I suspect I would become a better photographer by working at technique using a good camera like that, rather than by changing models every few years...


July 12, 2012, 4:11 pm

Whatever camera you end up with, I think you need to invest in some insurance.


July 12, 2012, 4:50 pm

Similar story to me on the camera front. I had a A200 I got for the even more bargain price of £200 at a store opening promotion. As you say the kit glass was soft - but I guess not surprising at the price. Was too big too. Sold it for an NEX5, which is nice, but I still end up currently using a Fuji 200EXR most due to its size. Next on the buy list is going to be the Sony RX-100, I think the Canon G1X is probably still a bit chunky.


July 12, 2012, 5:40 pm

Ermmm... Thanks for your input....


July 12, 2012, 6:34 pm

No love for the new sony rx100? Its cheaper has a faster optic a higher res if smaller sensor (its the same size as the nikon 1 series sensor) and a body not much bigger than the s100. Sure it will shoot lousy sony jpegs and the lens doesn't have quite as much reach but the raws should be outstanding and the high res should let you crop to achieve the extra length. Not to mention its been pretty well reviewed.

Still if it was me then i would be thinking about a panasonic gx1 with the 14-42 pancake or the om-d if i had that kind of cash.


July 12, 2012, 6:39 pm

Definitely time ips is the way forward especially with prices on ips screens going sub 150 the difference is huge. Unless you don't have ssd in which case get on of those first.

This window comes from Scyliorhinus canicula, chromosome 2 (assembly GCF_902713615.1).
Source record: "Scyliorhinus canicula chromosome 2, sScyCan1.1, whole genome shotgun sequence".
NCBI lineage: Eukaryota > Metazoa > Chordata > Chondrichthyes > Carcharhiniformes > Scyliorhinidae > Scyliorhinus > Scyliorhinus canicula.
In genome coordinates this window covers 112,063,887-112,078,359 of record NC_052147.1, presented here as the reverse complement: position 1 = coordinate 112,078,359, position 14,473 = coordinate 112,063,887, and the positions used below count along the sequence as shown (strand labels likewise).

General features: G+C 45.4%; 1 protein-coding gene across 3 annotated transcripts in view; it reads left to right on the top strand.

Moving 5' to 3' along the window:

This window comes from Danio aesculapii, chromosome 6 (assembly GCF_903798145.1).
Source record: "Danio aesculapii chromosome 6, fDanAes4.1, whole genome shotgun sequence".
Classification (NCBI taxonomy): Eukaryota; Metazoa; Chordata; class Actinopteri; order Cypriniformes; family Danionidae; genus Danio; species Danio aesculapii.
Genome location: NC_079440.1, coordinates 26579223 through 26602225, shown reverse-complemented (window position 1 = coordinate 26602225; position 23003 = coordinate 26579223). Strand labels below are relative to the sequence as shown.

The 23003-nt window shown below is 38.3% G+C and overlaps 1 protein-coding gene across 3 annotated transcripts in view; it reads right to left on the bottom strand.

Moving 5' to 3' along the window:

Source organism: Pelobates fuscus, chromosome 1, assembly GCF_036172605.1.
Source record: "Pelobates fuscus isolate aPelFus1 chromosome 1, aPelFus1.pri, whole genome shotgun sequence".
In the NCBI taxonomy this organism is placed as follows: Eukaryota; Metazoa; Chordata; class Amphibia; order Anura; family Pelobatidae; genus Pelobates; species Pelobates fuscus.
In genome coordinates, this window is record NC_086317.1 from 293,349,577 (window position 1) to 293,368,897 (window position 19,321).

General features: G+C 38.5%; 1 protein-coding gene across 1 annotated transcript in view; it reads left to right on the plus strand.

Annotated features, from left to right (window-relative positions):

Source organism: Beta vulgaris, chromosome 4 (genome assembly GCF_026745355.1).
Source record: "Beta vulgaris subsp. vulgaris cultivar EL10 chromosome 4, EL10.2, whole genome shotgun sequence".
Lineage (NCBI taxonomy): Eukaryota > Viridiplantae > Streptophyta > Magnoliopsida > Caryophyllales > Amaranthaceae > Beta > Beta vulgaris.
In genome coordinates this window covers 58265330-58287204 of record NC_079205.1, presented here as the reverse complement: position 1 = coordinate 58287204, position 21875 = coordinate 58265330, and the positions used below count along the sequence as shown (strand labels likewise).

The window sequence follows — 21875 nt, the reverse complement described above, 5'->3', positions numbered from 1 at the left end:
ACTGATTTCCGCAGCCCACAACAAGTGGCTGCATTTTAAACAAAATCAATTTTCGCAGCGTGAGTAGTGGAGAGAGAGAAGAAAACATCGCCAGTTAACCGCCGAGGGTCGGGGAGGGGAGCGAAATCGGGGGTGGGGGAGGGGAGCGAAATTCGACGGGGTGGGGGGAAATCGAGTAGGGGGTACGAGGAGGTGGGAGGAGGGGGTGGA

July 13, 2012, 4:51 pm

I just had a play with it last night. It's stunning performance wise - beautiful lens, great sensor, etc - but the handling is awful - it's just too small and awkward to use. At least was my first impression. We've got a full review going up imminently.

Yeah, the GX1 is definitely a contender too.


July 13, 2012, 6:33 pm

You're not wrong there. ;)


July 13, 2012, 6:35 pm

X100 is nice but I couldn't do with a fixed lens, and it's huge!


July 13, 2012, 6:37 pm

Yeah, it's all about the mirrorless really. EVFs are good enough now, as is image quality on most. It's just a case of deciding which one.


July 13, 2012, 6:40 pm

I'm totally with you on the fast glass thing, and if I'd bought some good lenses back in the day, before CSCs arrived, i'd probably be well settled into one of the SLR systems by now. But, having never bought any and had little luck with bodies, I'm constantly flipping between whether to invest in an interchangeable system or get a good compact. Fun fun fun.


July 14, 2012, 4:10 am

I have had a Canon EOS 60D for almost 2 years and have 6 lenses to go with it (a couple have kind of become redundant now), I have taken it to overseas to 5 countries, taken stills and video of things from Pandas to Glamour models and on to Aerobatic Aircraft and Warbirds...in May, I was fortunate enough to get 2 for 1 deal on the Canon Powershot G1X...I must say, the G1X is a very capabable camera, its low light shooting is good and the video is outstanding, it really is like having a small 600/650D in your pocket. The features of the G1X are amazing, it is more about what it cannot do (which is not much) than what it can. The only small gripe is the positioning of a couple of buttons when gripping the camera. I paid $850AUD and now you cna get them cheaper, anyone who invests in the G1X will not be disappointed. I take it to my 'low profile' shoots when I cannot be arsed with the DSLR gear. I wish I had had the G1X with me when I travelled before...it comes with me everywhere now.
The 60D still has its place but the G1X is its companion, much better to take the Powershot to dinner out than the DSLR :)